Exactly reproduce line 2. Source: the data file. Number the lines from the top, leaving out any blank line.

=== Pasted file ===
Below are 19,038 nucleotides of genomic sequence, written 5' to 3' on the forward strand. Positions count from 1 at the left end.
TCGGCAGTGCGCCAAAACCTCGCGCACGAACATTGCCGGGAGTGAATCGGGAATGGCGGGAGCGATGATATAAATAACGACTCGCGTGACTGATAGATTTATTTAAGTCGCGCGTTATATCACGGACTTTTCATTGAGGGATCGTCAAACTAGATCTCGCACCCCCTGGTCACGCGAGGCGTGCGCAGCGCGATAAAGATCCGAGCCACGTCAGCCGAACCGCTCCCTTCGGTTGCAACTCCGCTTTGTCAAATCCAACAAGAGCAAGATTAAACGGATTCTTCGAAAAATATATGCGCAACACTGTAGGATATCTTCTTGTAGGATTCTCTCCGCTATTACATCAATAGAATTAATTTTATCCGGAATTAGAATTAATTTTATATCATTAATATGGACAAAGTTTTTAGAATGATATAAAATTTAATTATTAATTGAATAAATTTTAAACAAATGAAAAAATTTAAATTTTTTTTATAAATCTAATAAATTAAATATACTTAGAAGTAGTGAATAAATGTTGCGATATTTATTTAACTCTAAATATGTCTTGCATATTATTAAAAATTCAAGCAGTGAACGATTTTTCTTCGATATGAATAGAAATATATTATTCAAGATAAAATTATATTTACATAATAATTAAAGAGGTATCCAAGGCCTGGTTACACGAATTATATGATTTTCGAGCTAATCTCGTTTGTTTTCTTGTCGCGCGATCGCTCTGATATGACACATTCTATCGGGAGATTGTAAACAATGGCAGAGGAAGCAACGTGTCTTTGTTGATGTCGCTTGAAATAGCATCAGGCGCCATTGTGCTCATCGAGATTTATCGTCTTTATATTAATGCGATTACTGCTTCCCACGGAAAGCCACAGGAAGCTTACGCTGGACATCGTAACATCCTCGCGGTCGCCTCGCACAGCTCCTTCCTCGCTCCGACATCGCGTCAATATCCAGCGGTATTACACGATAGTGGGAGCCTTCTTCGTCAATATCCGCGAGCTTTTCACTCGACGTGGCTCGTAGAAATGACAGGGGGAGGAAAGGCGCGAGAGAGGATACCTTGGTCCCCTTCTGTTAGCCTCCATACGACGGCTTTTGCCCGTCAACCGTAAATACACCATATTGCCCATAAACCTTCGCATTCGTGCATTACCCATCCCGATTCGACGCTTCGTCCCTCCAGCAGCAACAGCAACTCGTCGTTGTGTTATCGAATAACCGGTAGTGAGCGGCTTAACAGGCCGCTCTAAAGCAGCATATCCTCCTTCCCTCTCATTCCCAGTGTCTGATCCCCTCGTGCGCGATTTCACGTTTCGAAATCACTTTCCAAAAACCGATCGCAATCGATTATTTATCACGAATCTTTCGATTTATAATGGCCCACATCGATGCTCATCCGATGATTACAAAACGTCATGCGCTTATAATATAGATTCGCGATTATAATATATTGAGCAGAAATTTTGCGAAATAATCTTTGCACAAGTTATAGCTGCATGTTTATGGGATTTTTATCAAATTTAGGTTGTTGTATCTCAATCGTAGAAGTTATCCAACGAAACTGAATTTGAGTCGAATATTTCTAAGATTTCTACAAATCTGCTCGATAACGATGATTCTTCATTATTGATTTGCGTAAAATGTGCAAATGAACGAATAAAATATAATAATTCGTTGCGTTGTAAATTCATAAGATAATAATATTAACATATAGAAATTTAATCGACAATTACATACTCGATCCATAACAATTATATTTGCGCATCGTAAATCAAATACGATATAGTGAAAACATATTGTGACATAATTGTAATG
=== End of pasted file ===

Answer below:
TCGGCAGTGCGCCAAAACCTCGCGCACGAACATTGCCGGGAGTGAATCGGGAATGGCGGGAGCGATGATATAAATAACGACTCGCGTGACTGATAGATTTATTTAAGTCGCGCGTTATATCACGGACTTTTCATTGAGGGATCGTCAAACTAGATCTCGCACCCCCTGGTCACGCGAGGCGTGCGCAGCGCGATAAAGATCCGAGCCACGTCAGCCGAACCGCTCCCTTCGGTTGCAACTCCGCTTTGTCAAATCCAACAAGAGCAAGATTAAACGGATTCTTCGAAAAATATATGCGCAACACTGTAGGATATCTTCTTGTAGGATTCTCTCCGCTATTACATCAATAGAATTAATTTTATCCGGAATTAGAATTAATTTTATATCATTAATATGGACAAAGTTTTTAGAATGATATAAAATTTAATTATTAATTGAATAAATTTTAAACAAATGAAAAAATTTAAATTTTTTTTATAAATCTAATAAATTAAATATACTTAGAAGTAGTGAATAAATGTTGCGATATTTATTTAACTCTAAATATGTCTTGCATATTATTAAAAATTCAAGCAGTGAACGATTTTTCTTCGATATGAATAGAAATATATTATTCAAGATAAAATTATATTTACATAATAATTAAAGAGGTATCCAAGGCCTGGTTACACGAATTATATGATTTTCGAGCTAATCTCGTTTGTTTTCTTGTCGCGCGATCGCTCTGATATGACACATTCTATCGGGAGATTGTAAACAATGGCAGAGGAAGCAACGTGTCTTTGTTGATGTCGCTTGAAATAGCATCAGGCGCCATTGTGCTCATCGAGATTTATCGTCTTTATATTAATGCGATTACTGCTTCCCACGGAAAGCCACAGGAAGCTTACGCTGGACATCGTAACATCCTCGCGGTCGCCTCGCACAGCTCCTTCCTCGCTCCGACATCGCGTCAATATCCAGCGGTATTACACGATAGTGGGAGCCTTCTTCGTCAATATCCGCGAGCTTTTCACTCGACGTGGCTCGTAGAAATGACAGGGGGAGGAAAGGCGCGAGAGAGGATACCTTGGTCCCCTTCTGTTAGCCTCCATACGACGGCTTTTGCCCGTCAACCGTAAATACACCATATTGCCCATAAACCTTCGCATTCGTGCATTACCCATCCCGATTCGACGCTTCGTCCCTCCAGCAGCAACAGCAACTCGTCGTTGTGTTATCGAATAACCGGTAGTGAGCGGCTTAACAGGCCGCTCTAAAGCAGCATATCCTCCTTCCCTCTCATTCCCAGTGTCTGATCCCCTCGTGCGCGATTTCACGTTTCGAAATCACTTTCCAAAAACCGATCGCAATCGATTATTTATCACGAATCTTTCGATTTATAATGGCCCACATCGATGCTCATCCGATGATTACAAAACGTCATGCGCTTATAATATAGATTCGCGATTATAATATATTGAGCAGAAATTTTGCGAAATAATCTTTGCACAAGTTATAGCTGCATGTTTATGGGATTTTTATCAAATTTAGGTTGTTGTATCTCAATCGTAGAAGTTATCCAACGAAACTGAATTTGAGTCGAATATTTCTAAGATTTCTACAAATCTGCTCGATAACGATGATTCTTCATTATTGATTTGCGTAAAATGTGCAAATGAACGAATAAAATATAATAATTCGTTGCGTTGTAAATTCATAAGATAATAATATTAACATATAGAAATTTAATCGACAATTACATACTCGATCCATAACAATTATATTTGCGCATCGTAAATCAAATACGATATAGTGAAAACATATTGTGACATAATTGTAATG